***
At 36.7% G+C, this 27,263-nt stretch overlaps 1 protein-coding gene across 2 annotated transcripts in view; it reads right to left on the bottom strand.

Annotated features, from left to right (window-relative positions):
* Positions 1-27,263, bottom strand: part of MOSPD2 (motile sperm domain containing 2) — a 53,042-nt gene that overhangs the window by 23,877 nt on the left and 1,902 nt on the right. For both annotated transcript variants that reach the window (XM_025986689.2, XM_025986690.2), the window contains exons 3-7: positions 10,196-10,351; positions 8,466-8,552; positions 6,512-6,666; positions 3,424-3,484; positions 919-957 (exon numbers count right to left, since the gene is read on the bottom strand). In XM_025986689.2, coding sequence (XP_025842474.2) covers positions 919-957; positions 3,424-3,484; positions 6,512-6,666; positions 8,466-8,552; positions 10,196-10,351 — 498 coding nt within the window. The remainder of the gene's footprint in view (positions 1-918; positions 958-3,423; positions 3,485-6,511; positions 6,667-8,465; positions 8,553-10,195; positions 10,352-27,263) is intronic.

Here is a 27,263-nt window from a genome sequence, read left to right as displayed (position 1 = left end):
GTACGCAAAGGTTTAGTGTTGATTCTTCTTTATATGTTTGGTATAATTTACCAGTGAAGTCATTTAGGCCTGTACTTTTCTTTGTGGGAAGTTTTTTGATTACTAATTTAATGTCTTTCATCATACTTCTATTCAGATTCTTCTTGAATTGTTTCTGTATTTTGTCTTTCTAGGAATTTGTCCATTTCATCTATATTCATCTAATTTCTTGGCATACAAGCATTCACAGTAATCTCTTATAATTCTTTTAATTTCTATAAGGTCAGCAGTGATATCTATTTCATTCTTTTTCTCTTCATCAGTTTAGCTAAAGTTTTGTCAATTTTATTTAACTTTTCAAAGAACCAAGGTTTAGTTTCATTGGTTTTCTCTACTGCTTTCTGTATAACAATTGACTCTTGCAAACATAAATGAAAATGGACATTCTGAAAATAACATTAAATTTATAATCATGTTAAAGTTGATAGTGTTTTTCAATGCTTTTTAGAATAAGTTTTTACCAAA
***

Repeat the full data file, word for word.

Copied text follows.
At 36.7% G+C, this 27,263-nt stretch overlaps 1 protein-coding gene across 2 annotated transcripts in view; it reads right to left on the bottom strand.

Annotated features, from left to right (window-relative positions):
* Positions 1-27,263, bottom strand: part of MOSPD2 (motile sperm domain containing 2) — a 53,042-nt gene that overhangs the window by 23,877 nt on the left and 1,902 nt on the right. For both annotated transcript variants that reach the window (XM_025986689.2, XM_025986690.2), the window contains exons 3-7: positions 10,196-10,351; positions 8,466-8,552; positions 6,512-6,666; positions 3,424-3,484; positions 919-957 (exon numbers count right to left, since the gene is read on the bottom strand). In XM_025986689.2, coding sequence (XP_025842474.2) covers positions 919-957; positions 3,424-3,484; positions 6,512-6,666; positions 8,466-8,552; positions 10,196-10,351 — 498 coding nt within the window. The remainder of the gene's footprint in view (positions 1-918; positions 958-3,423; positions 3,485-6,511; positions 6,667-8,465; positions 8,553-10,195; positions 10,352-27,263) is intronic.

Here is a 27,263-nt window from a genome sequence, read left to right as displayed (position 1 = left end):
GTACGCAAAGGTTTAGTGTTGATTCTTCTTTATATGTTTGGTATAATTTACCAGTGAAGTCATTTAGGCCTGTACTTTTCTTTGTGGGAAGTTTTTTGATTACTAATTTAATGTCTTTCATCATACTTCTATTCAGATTCTTCTTGAATTGTTTCTGTATTTTGTCTTTCTAGGAATTTGTCCATTTCATCTATATTCATCTAATTTCTTGGCATACAAGCATTCACAGTAATCTCTTATAATTCTTTTAATTTCTATAAGGTCAGCAGTGATATCTATTTCATTCTTTTTCTCTTCATCAGTTTAGCTAAAGTTTTGTCAATTTTATTTAACTTTTCAAAGAACCAAGGTTTAGTTTCATTGGTTTTCTCTACTGCTTTCTGTATAACAATTGACTCTTGCAAACATAAATGAAAATGGACATTCTGAAAATAACATTAAATTTATAATCATGTTAAAGTTGATAGTGTTTTTCAATGCTTTTTAGAATAAGTTTTTACCAAA